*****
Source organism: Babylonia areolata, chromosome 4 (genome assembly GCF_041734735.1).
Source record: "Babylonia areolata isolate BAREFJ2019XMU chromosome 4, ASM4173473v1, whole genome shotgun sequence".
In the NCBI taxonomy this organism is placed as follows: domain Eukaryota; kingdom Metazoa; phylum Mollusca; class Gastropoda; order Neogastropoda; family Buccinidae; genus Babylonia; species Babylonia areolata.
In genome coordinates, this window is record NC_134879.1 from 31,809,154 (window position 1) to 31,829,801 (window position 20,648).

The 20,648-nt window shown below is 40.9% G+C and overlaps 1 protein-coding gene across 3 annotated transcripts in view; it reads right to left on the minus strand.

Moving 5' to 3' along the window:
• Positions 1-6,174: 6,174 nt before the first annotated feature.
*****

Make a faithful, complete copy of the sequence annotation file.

Source organism: Babylonia areolata, chromosome 4 (genome assembly GCF_041734735.1).
Source record: "Babylonia areolata isolate BAREFJ2019XMU chromosome 4, ASM4173473v1, whole genome shotgun sequence".
In the NCBI taxonomy this organism is placed as follows: domain Eukaryota; kingdom Metazoa; phylum Mollusca; class Gastropoda; order Neogastropoda; family Buccinidae; genus Babylonia; species Babylonia areolata.
In genome coordinates, this window is record NC_134879.1 from 31,809,154 (window position 1) to 31,829,801 (window position 20,648).

The 20,648-nt window shown below is 40.9% G+C and overlaps 1 protein-coding gene across 3 annotated transcripts in view; it reads right to left on the minus strand.

Moving 5' to 3' along the window:
• Positions 1-6,174: 6,174 nt before the first annotated feature.